KANSAS CITY, Mo. - The fiscal cliff deal in Washington hasn't solved anything for the estimated 45 million people in the country struggling with hunger. Funding for the Supplemental Nutrition Assistance Program, which provides food stamps, remains uncertain.
SNAP is funded through the Farm Bill and faced deep cuts this past fall. However, Congress failed to vote on a new bill. Because of the fiscal cliff deal, the bill has been extended through Sept. 30.
For food banks, the extension creates more unknowns.
"We've got a year extension, but that doesn't mean that anything is solved," said Joanna Sebelien, chief resource officer at Harvesters Community Food Network.
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Cuts to the food stamp program would create more of a demand at Harvesters, which Sebelien said is already stretched thin.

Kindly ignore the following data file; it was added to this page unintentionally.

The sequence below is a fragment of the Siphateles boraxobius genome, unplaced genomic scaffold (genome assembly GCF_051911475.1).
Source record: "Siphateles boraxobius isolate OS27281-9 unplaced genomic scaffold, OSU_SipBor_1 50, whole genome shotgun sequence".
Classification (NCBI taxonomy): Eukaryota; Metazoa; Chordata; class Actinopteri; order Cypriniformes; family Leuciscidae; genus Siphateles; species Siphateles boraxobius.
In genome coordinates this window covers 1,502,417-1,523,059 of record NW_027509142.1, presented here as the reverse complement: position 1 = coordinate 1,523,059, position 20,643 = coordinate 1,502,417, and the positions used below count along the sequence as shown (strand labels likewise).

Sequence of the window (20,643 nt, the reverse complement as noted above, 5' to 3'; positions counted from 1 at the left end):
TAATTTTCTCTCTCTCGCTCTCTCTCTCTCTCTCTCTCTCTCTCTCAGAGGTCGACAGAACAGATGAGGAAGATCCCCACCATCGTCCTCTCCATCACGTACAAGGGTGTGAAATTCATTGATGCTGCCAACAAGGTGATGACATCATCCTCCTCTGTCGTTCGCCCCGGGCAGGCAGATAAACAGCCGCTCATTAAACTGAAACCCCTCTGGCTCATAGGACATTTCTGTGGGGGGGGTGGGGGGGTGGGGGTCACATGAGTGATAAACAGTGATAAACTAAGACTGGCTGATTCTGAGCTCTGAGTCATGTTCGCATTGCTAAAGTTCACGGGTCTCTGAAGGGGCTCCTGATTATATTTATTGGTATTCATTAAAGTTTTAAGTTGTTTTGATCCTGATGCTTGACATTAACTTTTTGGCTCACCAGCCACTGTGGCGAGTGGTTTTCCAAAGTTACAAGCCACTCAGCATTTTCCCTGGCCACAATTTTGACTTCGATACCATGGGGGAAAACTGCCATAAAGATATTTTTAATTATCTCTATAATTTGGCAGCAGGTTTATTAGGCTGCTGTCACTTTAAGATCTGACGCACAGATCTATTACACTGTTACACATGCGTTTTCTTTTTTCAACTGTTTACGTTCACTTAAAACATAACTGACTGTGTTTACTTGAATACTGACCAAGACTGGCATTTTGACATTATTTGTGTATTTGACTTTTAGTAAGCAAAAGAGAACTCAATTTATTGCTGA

She said 375,000 people need food assistance in the 26 Missouri and Kansas counties Harvesters serves. Sixty percent of those people do not qualify for food stamps.
"We're already trying to serve those 60 percent, and if those additional numbers came to the food pantries and the kitchens and the shelters in our network, that would put incredible strain on it," Sebelien said.
With a new Congress just sworn in, Sebelien worries funding food stamps could become an ever tougher sell to new members.
"Now we know nothing. It all starts over again," she said.